Making Cents: The First Designs and Future of the Copper Cent
The first copper coin circulated by the U.S. Mint in 1793 was the Chain Cent. This historic design, intending to conjure images of freedom and unity, received such a negative outcry from the public that within the following year designers toiled to re-design it not just once, but twice.
The 1793 Chain Cent is not the only coin to have endured controversy in the U.S. Mint's history, but it was the first. The fledgling U.S. Mint hired coiner Henry Voigt to produce its first design. The men of this time period who worked with the dyes and design of the coins were craftsmen who had likely apprenticed as artisans or silver smiths. They were not known as "designers" as we imagine them today; the process of creating coins was extremely physical and demanding. Coiners manually heated metal sheets in a furnace and flattened them with repeated trips through rollers. They then harnessed horses to power the crude machinery through which coin shapes were fed by hand and pressed.
The Chain Cent was controversial for two reasons: Lady Liberty's wild appearance and the use of chains to signify the free republic's founding colonies. On the coin's face was the profile of Lady Liberty's with free-flowing, long hair. It was inspired by French medalist Augustin Dupre's Libertas Americana medal, which was struck by the Paris Mint in 1783 to celebrate the American Revolution. The long, tousled hair was meant to celebrate freedom, but to most citizens, Lady Liberty simply looked uncivilized. One writer of the Pennsylvania Gazette reported in March of 1793 that "Liberty…appears to be in a fright."
Mint Director David Rittenhouse went to work immediately on new sketches, working alongside designer and engraver Adam Eckfeldt, for the Wreath Cent-which was circulated less than four months after the Chain Cent. The new Liberty's longer hair was still blowing wildly, but her head looks slightly upward above the horizon in a stance of pride and confidence. The offensive chains on the reverse were replaced by a wreath of a plant with berries, resembling laurel.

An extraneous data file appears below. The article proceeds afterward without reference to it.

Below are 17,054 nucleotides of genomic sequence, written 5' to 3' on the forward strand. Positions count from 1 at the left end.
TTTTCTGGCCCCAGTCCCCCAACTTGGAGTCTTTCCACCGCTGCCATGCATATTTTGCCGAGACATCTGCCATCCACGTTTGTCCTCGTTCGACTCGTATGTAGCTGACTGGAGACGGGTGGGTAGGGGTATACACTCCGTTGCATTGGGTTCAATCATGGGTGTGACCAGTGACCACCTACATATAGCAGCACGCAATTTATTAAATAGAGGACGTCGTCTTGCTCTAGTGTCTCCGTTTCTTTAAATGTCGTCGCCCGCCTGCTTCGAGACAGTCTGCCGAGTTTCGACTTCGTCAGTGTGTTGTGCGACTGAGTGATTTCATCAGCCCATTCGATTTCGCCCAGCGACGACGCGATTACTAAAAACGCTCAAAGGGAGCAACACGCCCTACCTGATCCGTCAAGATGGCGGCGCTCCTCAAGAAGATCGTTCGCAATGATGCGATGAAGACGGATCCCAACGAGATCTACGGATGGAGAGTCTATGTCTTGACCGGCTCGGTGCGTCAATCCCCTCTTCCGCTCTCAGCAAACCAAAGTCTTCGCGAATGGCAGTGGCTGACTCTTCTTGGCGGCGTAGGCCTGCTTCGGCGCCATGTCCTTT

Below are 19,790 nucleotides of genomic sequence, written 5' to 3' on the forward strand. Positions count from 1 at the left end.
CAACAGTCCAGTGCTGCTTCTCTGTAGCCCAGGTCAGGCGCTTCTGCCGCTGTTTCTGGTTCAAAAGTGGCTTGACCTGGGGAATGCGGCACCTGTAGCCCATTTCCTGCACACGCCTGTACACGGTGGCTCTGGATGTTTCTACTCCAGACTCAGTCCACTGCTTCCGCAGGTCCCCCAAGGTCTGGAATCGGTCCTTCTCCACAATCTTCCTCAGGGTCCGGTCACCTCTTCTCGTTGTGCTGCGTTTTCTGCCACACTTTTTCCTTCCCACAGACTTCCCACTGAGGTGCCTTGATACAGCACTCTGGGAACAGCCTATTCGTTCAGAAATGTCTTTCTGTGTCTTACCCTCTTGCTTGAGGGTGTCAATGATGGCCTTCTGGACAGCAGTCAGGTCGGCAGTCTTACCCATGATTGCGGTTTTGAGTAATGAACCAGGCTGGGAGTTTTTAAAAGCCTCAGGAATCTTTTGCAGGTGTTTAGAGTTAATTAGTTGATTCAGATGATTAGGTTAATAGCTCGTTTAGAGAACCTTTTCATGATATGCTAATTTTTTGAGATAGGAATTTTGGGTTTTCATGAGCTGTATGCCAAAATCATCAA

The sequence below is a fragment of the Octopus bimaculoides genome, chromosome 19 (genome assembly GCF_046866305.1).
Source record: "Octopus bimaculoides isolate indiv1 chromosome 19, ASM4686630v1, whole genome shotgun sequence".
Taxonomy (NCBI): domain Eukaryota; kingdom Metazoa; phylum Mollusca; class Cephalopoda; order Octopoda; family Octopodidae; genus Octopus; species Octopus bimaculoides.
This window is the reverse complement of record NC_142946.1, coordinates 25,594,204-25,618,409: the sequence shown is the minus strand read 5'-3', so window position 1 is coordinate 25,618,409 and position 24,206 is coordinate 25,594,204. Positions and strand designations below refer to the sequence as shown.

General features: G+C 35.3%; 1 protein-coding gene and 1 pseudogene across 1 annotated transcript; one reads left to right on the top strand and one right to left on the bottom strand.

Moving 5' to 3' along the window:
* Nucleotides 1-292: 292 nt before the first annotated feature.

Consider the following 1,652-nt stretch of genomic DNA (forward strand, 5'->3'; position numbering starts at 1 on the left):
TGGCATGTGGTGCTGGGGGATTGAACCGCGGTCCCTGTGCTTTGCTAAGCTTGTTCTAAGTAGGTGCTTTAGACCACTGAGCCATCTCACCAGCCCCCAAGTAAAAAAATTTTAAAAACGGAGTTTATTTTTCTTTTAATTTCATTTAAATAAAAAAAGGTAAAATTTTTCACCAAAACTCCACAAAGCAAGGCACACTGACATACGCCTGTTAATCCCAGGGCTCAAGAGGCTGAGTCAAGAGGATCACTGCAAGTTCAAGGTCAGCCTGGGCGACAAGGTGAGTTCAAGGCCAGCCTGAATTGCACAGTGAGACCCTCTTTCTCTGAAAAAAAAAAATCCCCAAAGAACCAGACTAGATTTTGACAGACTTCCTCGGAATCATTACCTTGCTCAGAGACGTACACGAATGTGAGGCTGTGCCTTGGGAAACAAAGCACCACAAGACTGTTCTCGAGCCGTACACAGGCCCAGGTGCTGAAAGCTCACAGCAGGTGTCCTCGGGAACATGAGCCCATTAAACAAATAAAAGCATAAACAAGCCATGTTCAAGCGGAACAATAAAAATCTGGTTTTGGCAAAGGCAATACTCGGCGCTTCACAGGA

Rittenhouse then hired Joseph Wright to design yet another version of the copper coin in the U.S. Mint's troubled first year. Known as the Liberty Cap cents, Wright finally tamed wild Liberty's flowing hair and added a liberty cap, an ancient symbol of freedom, to her image. Satisfied they had reached a design that suited the new republic, versions of this coin remained in production until 1857.
So what will the future of the one-cent coin bring? Historians, greeting the question like a medical doctor delivering a poor prognosis, don't give the penny much longer to live. From a purely economic standpoint, says Douglas A. Mudd, Money Museum Curator for the American Numismatic Association (ANA), the penny is, ironically, unaffordable for the Mint to maintain: "What puts the nail on the coffin for many treasuries [around the world] is the fact that the lowest denomination's metallic content is actually more valuable than the denomination itself." Over time, the U.S. Mint has changed the composition of the cent coin so that it's not too expensive to produce-currently a copper-coated zinc. "The problem is," says Mudd, "eventually the values of the metals will catch up to that."
Also in this Issue:
- Copper Weather Vanes: Then and Now
- Copper Moon Woodworks: Shedding New Light on Windowshutters
- Making Cents: The First Designs and Future of the Copper Cent
- Andy Brinkley: Fusing Nature into Metal
- Cantor Expands Rodin Galleries